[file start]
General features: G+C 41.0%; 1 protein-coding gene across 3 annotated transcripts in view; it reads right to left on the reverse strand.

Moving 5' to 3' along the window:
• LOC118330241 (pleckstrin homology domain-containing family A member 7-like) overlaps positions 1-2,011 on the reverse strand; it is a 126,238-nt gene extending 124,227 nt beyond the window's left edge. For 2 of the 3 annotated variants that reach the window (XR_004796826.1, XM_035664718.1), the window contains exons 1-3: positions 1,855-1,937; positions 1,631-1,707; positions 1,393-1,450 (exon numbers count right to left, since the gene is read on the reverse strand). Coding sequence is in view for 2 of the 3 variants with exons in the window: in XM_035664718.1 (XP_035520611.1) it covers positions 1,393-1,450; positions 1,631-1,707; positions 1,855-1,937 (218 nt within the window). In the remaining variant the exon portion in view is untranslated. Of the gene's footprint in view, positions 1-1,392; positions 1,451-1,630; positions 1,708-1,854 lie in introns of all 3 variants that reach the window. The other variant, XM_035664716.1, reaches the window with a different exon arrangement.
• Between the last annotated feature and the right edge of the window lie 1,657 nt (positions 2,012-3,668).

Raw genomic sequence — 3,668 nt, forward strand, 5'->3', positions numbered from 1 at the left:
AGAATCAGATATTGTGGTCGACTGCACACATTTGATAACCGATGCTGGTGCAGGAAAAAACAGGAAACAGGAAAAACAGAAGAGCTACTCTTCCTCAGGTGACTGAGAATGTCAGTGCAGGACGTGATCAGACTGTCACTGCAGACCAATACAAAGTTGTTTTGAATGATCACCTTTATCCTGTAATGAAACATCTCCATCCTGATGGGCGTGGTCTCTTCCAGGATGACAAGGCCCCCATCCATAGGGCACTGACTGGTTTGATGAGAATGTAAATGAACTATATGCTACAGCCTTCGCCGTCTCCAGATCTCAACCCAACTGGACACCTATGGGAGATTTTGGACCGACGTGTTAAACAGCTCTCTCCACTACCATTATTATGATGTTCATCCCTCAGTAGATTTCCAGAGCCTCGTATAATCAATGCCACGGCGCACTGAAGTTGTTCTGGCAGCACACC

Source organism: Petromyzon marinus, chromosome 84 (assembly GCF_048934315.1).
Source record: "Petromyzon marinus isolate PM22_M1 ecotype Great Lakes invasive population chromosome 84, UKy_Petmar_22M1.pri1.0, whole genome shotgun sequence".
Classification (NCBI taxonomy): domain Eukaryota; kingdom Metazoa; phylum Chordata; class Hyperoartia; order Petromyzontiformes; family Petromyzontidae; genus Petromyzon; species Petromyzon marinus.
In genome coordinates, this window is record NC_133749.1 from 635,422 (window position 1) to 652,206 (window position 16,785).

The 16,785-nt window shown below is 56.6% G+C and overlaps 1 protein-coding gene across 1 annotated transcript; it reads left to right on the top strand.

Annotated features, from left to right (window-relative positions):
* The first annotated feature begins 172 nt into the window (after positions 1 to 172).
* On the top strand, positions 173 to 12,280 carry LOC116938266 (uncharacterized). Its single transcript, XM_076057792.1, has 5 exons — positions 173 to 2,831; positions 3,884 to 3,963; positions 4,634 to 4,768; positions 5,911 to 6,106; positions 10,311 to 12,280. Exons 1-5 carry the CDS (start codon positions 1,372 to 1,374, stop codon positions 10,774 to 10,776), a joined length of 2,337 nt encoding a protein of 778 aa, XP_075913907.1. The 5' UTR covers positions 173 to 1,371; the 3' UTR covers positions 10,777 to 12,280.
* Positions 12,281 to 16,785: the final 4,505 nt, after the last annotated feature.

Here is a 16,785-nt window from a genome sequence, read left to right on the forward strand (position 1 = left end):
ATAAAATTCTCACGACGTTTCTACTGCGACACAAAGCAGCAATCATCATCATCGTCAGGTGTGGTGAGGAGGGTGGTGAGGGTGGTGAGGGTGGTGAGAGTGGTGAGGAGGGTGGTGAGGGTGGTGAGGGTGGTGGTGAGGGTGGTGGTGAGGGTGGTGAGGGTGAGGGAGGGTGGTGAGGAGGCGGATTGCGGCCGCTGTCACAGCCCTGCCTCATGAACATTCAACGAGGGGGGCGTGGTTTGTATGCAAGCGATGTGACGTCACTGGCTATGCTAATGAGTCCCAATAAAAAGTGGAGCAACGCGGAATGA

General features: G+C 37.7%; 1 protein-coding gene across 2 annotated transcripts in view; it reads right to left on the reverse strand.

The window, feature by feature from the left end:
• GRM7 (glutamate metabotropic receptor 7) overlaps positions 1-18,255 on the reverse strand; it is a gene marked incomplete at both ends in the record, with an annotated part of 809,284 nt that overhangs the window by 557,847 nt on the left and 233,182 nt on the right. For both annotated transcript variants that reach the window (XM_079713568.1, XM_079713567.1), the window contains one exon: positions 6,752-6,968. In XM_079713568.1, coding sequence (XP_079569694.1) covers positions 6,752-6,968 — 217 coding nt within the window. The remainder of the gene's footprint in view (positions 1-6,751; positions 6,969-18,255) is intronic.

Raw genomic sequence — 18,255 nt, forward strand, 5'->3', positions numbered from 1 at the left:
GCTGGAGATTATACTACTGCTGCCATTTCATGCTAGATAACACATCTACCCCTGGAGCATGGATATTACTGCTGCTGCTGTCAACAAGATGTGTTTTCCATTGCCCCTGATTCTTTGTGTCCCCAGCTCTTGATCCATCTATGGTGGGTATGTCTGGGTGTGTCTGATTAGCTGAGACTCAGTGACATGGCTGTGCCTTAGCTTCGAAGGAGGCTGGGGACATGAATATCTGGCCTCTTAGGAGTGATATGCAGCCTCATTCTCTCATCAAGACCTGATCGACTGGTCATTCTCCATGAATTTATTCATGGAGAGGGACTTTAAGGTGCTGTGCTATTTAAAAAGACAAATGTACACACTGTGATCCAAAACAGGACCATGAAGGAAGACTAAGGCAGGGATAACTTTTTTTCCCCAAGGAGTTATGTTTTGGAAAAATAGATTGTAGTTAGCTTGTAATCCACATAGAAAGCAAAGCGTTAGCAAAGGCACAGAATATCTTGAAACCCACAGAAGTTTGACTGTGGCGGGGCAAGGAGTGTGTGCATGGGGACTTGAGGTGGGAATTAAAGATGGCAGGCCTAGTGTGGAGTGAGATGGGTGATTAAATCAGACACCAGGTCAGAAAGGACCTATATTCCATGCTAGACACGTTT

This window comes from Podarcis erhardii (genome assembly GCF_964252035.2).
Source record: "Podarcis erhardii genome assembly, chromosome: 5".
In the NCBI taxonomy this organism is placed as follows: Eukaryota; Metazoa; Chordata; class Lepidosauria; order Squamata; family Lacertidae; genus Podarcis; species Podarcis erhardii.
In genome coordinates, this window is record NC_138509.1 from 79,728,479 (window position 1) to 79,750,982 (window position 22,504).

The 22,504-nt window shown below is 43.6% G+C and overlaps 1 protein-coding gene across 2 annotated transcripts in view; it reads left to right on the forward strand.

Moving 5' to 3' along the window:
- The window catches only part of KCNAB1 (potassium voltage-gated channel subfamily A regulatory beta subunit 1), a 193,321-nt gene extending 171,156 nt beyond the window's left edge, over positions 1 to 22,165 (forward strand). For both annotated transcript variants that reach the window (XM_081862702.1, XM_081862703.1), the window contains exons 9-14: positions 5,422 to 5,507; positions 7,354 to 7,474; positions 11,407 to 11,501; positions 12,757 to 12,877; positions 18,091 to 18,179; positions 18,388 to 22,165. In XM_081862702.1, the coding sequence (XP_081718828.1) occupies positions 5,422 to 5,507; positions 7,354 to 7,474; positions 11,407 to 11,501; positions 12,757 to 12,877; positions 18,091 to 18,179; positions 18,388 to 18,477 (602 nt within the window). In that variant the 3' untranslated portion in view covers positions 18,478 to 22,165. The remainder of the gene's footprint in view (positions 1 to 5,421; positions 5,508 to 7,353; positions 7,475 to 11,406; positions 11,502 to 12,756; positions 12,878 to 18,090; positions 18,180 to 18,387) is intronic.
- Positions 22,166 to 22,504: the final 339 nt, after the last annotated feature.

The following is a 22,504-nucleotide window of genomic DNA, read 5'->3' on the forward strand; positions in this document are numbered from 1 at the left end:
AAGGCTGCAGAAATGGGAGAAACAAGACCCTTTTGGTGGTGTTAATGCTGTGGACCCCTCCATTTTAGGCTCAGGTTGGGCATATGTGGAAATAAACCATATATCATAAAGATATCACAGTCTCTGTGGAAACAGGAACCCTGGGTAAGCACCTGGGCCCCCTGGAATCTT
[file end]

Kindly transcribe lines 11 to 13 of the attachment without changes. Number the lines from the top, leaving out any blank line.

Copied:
The 16,785-nt window shown below is 56.6% G+C and overlaps 1 protein-coding gene across 1 annotated transcript; it reads left to right on the top strand.

Annotated features, from left to right (window-relative positions):
* The first annotated feature begins 172 nt into the window (after positions 1 to 172).